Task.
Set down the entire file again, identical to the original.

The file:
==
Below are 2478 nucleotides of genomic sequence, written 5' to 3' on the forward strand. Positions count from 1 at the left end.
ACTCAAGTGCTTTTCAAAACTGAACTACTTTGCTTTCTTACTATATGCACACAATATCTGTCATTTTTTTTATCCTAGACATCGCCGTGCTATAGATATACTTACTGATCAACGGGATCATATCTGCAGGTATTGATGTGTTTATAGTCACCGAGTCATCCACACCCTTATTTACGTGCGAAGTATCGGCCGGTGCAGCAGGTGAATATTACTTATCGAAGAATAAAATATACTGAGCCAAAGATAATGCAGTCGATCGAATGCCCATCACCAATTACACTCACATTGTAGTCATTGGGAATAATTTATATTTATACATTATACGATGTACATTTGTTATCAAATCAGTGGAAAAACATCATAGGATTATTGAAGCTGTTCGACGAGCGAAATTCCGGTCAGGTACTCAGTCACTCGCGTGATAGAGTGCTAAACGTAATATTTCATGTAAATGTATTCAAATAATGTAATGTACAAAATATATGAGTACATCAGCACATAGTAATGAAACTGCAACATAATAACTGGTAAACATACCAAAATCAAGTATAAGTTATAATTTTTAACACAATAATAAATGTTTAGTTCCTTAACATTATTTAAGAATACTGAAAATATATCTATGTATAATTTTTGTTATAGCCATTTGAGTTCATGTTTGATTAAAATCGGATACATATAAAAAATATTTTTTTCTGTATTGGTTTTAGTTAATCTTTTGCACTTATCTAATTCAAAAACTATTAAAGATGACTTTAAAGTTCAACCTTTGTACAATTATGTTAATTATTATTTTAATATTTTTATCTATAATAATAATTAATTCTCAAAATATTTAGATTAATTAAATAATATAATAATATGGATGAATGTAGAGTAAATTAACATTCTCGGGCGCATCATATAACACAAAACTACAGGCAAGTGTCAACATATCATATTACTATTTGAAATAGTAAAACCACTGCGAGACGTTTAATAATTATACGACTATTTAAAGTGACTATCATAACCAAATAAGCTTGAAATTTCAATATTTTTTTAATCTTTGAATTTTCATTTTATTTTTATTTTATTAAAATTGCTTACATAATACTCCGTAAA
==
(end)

Below are 2478 nucleotides of genomic sequence, written 5' to 3' on the forward strand. Positions count from 1 at the left end.
ACTCAAGTGCTTTTCAAAACTGAACTACTTTGCTTTCTTACTATATGCACACAATATCTGTCATTTTTTTTATCCTAGACATCGCCGTGCTATAGATATACTTACTGATCAACGGGATCATATCTGCAGGTATTGATGTGTTTATAGTCACCGAGTCATCCACACCCTTATTTACGTGCGAAGTATCGGCCGGTGCAGCAGGTGAATATTACTTATCGAAGAATAAAATATACTGAGCCAAAGATAATGCAGTCGATCGAATGCCCATCACCAATTACACTCACATTGTAGTCATTGGGAATAATTTATATTTATACATTATACGATGTACATTTGTTATCAAATCAGTGGAAAAACATCATAGGATTATTGAAGCTGTTCGACGAGCGAAATTCCGGTCAGGTACTCAGTCACTCGCGTGATAGAGTGCTAAACGTAATATTTCATGTAAATGTATTCAAATAATGTAATGTACAAAATATATGAGTACATCAGCACATAGTAATGAAACTGCAACATAATAACTGGTAAACATACCAAAATCAAGTATAAGTTATAATTTTTAACACAATAATAAATGTTTAGTTCCTTAACATTATTTAAGAATACTGAAAATATATCTATGTATAATTTTTGTTATAGCCATTTGAGTTCATGTTTGATTAAAATCGGATACATATAAAAAATATTTTTTTCTGTATTGGTTTTAGTTAATCTTTTGCACTTATCTAATTCAAAAACTATTAAAGATGACTTTAAAGTTCAACCTTTGTACAATTATGTTAATTATTATTTTAATATTTTTATCTATAATAATAATTAATTCTCAAAATATTTAGATTAATTAAATAATATAATAATATGGATGAATGTAGAGTAAATTAACATTCTCGGGCGCATCATATAACACAAAACTACAGGCAAGTGTCAACATATCATATTACTATTTGAAATAGTAAAACCACTGCGAGACGTTTAATAATTATACGACTATTTAAAGTGACTATCATAACCAAATAAGCTTGAAATTTCAATATTTTTTTAATCTTTGAATTTTCATTTTATTTTTATTTTATTAAAATTGCTTACATAATACTCCGTAAA